Environmental advocates have been bracing for a new era of offshore extraction to commence since October 2008, when the Democratic Congress allowed the long-standing moratorium on offshore drilling to expire. (Months earlier, George W. Bush’s had lifted an executive order baning off-shore driliing that was put in place by his father.) Despite promises at the time to return to the issue and restore protections under a Democratic president, congressional Democrats have not followed through. And Obama has moved in quite the opposite direction, choosing to open areas that had been protected for 18 years under both Democratic and Republican presidents.
Environmentalists may have been anticipating an announcement on off-shore drilling, but the plan the administration unveiled was far worse than they expected. "We had been hearing that they were going to release the plan, and had been told we weren’t going to like it, but we don’t like it even more than we thought we would," said Anna Aurilio, director of the DC office of Environment America.
Environmentalists are not just angry that Obama is giving away the store on oil and gas drilling, they also feel that he's basing his decision on a dubious premise—that more drilling will enhance the nation's energy security. The US currently imports 57 percent of its oil, according to the Energy Information Administration. The nation accounts for 23 percent of total world oil consumption, but has only 3 percent the world’s oil reserves within its borders. Drilling off every coast in the US won’t resolve that issue. Even the most productive portion of the area opened to drilling, the eastern Gulf, is expected to yield only 3.5 billion barrels of oil. The US consumes 19.5 million barrels of oil per day, which means that these wells would only produce about 180 days worth of oil. And at current global oil prices, recoverable American-produced petroleum isn't likely to be cost-competive.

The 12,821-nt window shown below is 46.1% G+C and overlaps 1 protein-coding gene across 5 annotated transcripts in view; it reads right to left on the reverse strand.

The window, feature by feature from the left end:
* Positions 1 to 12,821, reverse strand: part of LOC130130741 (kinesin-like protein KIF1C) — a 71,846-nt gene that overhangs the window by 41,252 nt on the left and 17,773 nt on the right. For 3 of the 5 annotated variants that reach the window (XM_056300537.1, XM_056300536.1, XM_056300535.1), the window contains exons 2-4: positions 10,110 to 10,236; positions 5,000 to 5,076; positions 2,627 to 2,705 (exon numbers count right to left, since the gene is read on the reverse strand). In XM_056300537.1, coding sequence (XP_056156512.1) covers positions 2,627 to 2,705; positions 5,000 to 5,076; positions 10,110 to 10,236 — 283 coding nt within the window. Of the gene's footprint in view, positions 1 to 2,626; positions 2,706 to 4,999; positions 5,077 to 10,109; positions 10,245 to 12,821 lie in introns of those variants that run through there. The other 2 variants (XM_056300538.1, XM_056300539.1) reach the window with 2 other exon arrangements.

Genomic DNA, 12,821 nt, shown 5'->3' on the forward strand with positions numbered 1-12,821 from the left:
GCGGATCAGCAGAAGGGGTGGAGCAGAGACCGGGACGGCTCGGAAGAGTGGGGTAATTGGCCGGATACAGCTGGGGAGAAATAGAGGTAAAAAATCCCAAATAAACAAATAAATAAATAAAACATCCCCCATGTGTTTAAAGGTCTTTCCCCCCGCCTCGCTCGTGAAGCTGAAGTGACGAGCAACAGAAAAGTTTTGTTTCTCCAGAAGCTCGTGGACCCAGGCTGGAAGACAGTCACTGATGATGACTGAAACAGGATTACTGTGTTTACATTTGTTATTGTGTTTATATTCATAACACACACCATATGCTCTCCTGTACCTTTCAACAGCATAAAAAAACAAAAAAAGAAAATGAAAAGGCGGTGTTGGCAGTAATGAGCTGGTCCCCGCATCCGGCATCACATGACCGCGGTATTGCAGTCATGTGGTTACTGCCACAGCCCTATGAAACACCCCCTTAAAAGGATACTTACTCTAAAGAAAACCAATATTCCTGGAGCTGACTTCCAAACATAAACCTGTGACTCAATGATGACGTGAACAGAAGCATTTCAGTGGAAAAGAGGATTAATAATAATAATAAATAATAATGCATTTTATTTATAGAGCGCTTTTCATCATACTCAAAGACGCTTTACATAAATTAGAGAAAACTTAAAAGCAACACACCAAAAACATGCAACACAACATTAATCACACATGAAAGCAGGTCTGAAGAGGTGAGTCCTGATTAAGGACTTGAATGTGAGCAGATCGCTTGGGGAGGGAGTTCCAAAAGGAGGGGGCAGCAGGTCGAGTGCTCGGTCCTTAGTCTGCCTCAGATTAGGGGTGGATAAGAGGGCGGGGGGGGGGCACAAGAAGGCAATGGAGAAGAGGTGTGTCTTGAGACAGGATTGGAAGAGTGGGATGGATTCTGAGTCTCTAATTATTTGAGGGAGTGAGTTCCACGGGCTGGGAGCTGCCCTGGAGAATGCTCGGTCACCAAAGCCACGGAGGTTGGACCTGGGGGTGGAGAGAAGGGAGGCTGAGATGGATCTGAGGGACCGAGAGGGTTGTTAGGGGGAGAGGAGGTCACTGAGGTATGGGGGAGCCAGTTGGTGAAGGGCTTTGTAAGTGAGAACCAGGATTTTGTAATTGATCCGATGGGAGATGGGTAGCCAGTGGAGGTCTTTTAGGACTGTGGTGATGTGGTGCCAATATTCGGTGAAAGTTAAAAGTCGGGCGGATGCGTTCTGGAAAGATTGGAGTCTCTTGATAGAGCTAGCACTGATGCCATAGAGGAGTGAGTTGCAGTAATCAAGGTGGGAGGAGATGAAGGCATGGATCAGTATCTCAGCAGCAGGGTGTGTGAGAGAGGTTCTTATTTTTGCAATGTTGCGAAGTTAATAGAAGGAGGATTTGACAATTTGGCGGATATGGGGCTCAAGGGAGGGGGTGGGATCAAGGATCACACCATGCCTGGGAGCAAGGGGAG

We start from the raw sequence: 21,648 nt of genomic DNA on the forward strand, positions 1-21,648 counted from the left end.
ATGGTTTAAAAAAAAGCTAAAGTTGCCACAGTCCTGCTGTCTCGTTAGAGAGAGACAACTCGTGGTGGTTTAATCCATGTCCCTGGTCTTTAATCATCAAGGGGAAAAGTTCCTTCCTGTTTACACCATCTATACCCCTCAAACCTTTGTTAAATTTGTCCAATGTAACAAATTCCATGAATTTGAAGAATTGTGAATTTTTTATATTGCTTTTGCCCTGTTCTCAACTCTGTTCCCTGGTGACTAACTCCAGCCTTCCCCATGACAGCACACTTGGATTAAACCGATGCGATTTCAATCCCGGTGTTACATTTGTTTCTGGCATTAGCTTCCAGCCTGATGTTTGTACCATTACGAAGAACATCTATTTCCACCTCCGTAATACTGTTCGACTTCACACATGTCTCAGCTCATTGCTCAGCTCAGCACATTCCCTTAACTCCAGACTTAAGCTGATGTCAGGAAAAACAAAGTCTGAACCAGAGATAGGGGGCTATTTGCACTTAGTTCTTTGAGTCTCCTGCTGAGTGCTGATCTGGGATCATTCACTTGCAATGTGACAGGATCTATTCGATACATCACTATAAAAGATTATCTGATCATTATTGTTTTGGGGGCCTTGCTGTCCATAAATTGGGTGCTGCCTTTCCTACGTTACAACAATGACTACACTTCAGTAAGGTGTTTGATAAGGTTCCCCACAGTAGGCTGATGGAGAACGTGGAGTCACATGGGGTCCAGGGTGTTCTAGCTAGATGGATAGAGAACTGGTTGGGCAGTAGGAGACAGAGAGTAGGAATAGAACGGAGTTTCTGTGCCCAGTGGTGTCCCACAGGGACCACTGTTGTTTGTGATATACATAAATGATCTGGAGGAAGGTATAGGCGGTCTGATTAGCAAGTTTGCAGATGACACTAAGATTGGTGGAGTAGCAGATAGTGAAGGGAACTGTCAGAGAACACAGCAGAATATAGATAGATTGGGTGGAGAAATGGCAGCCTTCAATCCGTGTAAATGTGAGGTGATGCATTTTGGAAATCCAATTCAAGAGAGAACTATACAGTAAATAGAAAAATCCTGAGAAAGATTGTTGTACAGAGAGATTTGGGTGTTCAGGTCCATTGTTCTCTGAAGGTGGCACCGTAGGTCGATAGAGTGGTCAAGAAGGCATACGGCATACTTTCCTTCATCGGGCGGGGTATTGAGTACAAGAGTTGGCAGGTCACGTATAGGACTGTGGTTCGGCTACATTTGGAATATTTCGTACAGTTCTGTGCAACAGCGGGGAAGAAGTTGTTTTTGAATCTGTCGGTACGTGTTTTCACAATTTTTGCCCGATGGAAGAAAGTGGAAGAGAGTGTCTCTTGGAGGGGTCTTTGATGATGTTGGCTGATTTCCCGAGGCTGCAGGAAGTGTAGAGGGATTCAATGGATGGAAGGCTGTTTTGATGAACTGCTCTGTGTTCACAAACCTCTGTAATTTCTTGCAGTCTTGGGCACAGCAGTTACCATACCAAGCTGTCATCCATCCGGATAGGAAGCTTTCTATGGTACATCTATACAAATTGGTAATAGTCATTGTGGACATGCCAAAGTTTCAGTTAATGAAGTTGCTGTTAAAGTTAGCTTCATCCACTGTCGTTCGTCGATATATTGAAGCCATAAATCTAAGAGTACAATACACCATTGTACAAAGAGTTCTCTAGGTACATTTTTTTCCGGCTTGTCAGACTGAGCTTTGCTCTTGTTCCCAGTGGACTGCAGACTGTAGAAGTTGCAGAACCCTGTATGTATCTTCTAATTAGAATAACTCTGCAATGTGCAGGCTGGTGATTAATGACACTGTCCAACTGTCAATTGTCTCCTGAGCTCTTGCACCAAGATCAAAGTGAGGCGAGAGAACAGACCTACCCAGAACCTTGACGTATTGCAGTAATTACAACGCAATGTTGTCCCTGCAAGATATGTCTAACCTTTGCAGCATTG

"You could look for oil everywhere in United States and you wouldn’t find enough to reduce the price at the pump and improve energy independence," said the Sierra Club’s Manuel. "It’s fantasy to say this is going to increase our energy security or make us more energy independent … We’ve tried for 30 years to drill our way out of this problem, and it's never ever worked."
For envionmentalists, there were a few pieces of good news in Obama's plan. The administration has decided to protect Bristol Bay, an environmentally sensitive area of the Bering Sea in southwest Alaska. Also off-limits to drilling are the entire Pacific Coast and the Atlantic Coast from New Jersey north. The administration also pledged to double the federal fleet of hybrid vehicles, and on Thursday is expected to unveil new automobile fuel economy standards that are anticipated to cut oil use 11.6 billion gallons per year by 2016.
These positive developments did little to appease Obama’s supporters in the environmental community, for whom his announcement was not just a blow but a betrayal. "I woke up this morning, listened to radio, and thought I had woken up back under the Bush administration," said Environment America's Aurilio.